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Congressmen Wary of Facebook Patent That Seeks to Track User Information

January 10th, 2012 01:30 admin View Comments

Facebook Logo_150x150.jpgThe Hill reports that Reps. Edward Markey (D-Mass) and Joe Barton (R-Texas), co-chairmen of the Congressional Privacy Caucus, have accused Facebook of evading questions related to whether it tracks users’ online activities to deliver more targeted ads.

The congressmen were not satisfied with Facebook’s response to questions raised by a February 2011 patent filing. It suggested that the social network tracked users when they were logged off and browsing other non-Facebook sites.

Facebook’s letter referenced a full audit of Facebook’s non-U.S. completed in December 2011 by the Irish Data Protection Commissioner, which instructed the social network to stop retaining advertising data indefinitely.

It also recommended improvements for how data is logged when people access websites with social plugins. The idea is to minimize the amount of information collected about people who are not logged in to Facebook, according to reports from ZDNet.

In its letter to Reps. Edward Markey (D-Mass) and Joe Barton (R-Texas), Facebook also discussed location-based advertising.

Facebook says that it gives the advertiser an opportunity to choose the audience based on information Facebook receives about location, including: people who say they live in a specific city, check in somewhere, or specify a location in a status update. As such, the user willingly provides the information to Facebook, who in turn hands it over to the advertiser.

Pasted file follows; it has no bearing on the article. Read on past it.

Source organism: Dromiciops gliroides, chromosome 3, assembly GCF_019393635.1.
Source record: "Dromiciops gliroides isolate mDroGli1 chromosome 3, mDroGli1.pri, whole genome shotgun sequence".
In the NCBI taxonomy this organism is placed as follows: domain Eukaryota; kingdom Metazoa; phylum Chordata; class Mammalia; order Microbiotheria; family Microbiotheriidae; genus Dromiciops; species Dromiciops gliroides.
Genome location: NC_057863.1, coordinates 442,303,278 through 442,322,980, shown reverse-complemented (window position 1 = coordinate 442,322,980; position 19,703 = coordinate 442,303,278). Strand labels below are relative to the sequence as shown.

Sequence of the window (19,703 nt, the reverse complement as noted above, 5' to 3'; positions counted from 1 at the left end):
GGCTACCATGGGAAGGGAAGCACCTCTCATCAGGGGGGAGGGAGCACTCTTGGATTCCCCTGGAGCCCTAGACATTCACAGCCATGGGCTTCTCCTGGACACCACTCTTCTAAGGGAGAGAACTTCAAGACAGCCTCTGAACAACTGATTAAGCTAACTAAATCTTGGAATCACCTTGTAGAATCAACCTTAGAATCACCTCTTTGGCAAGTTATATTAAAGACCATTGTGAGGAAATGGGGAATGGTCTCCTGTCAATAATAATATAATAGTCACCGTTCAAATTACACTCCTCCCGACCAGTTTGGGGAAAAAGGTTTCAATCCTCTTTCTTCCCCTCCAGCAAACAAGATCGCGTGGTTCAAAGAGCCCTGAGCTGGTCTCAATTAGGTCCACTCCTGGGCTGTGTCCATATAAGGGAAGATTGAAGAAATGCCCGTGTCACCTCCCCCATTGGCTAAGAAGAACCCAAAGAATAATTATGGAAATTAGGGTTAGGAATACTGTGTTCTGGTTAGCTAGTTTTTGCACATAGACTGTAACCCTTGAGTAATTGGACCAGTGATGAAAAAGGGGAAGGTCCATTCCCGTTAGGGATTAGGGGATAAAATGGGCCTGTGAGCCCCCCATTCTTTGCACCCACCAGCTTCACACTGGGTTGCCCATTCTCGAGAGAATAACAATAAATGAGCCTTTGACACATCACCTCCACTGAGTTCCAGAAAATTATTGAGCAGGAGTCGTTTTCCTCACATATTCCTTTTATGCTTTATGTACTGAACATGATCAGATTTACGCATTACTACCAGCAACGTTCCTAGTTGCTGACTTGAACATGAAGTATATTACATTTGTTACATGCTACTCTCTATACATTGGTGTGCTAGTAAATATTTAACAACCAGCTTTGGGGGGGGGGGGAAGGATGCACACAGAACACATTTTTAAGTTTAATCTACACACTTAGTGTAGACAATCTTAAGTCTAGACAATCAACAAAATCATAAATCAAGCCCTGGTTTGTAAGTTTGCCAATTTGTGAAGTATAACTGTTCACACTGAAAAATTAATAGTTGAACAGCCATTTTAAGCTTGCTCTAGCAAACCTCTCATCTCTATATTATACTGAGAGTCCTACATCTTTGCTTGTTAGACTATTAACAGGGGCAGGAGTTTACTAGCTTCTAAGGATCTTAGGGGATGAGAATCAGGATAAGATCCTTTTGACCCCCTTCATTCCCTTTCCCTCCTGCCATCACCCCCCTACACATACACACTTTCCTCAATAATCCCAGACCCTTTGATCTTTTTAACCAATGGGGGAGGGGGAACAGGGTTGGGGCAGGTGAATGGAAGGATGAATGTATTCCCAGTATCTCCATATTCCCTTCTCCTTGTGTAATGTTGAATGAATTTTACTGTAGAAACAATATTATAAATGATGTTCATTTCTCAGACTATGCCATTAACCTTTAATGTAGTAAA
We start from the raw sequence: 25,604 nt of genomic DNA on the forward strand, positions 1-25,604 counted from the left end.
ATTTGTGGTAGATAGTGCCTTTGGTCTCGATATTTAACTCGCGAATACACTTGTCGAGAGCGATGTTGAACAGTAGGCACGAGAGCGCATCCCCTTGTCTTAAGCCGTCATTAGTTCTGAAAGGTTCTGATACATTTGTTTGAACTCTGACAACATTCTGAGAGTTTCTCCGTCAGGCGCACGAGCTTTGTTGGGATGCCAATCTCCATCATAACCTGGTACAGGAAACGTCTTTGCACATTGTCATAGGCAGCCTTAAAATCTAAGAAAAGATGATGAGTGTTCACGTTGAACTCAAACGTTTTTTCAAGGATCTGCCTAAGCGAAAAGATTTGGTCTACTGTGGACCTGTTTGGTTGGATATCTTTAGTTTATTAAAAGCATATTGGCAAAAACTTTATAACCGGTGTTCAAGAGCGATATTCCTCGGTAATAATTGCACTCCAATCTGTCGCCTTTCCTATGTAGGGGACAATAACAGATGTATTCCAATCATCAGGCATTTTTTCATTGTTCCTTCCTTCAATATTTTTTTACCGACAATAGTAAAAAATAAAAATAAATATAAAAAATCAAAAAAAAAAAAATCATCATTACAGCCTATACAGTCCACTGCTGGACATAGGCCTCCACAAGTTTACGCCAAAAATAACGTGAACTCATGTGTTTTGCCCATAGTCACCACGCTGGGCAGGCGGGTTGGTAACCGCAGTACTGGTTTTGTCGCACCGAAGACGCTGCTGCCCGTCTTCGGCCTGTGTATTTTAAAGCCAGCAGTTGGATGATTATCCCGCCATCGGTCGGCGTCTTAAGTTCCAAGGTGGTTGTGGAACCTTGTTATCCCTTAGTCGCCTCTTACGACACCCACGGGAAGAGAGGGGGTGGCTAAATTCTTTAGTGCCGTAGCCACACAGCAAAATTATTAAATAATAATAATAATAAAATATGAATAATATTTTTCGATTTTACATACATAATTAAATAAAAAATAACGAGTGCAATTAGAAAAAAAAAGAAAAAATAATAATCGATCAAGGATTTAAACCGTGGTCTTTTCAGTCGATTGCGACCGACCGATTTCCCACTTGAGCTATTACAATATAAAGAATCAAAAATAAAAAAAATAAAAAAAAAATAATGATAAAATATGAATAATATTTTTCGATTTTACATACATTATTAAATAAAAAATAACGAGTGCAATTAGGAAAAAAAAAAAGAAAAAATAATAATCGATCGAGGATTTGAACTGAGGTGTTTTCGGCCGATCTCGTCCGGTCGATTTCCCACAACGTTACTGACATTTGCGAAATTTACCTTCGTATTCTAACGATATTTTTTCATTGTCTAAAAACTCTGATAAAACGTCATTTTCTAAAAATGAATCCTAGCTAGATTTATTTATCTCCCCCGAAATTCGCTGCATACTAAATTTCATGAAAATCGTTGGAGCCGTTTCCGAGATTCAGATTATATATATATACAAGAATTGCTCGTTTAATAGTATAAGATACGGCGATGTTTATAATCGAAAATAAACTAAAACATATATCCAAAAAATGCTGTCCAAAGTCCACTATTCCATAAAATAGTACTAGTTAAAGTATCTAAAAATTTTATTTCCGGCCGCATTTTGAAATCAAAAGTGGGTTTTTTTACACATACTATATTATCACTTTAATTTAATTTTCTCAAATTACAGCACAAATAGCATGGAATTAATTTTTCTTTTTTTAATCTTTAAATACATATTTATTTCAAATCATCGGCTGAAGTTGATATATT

The congressmen remained concerned about the possibility of targeted advertising.

“The main questions of whether Facebook has considered using third-party tracking data to build user profiles or employs user-provided data to target advertising remain unanswered from the company’s response to our letter,” writes Markey in a statement.

“Additionally in its response to us, Facebook states that it uses consumer-provided data for ‘internal operations, including data analysis, research, development, and service improvement’ yet provides no description of what these activities entail or how they affect consumer privacy,” Markey continues.

The congressmen were not satisfied with Facebook’s response.

“Facebook’s seems to be saying one thing and doing another,” said Rep. Barton. “In the company’s response, it talks a lot about how they don’t currently ‘track’ users online, but they just asked for a patent that would allow them to do just that. Why ask for something you don’t ever plan on using?”

Facebook settled with the FTC last November. Earlier this month, the Electronic Privacy Information Center (EPIC) requested that the FTC investigate possible Timeline privacy breaches.

Source: Congressmen Wary of Facebook Patent That Seeks to Track User Information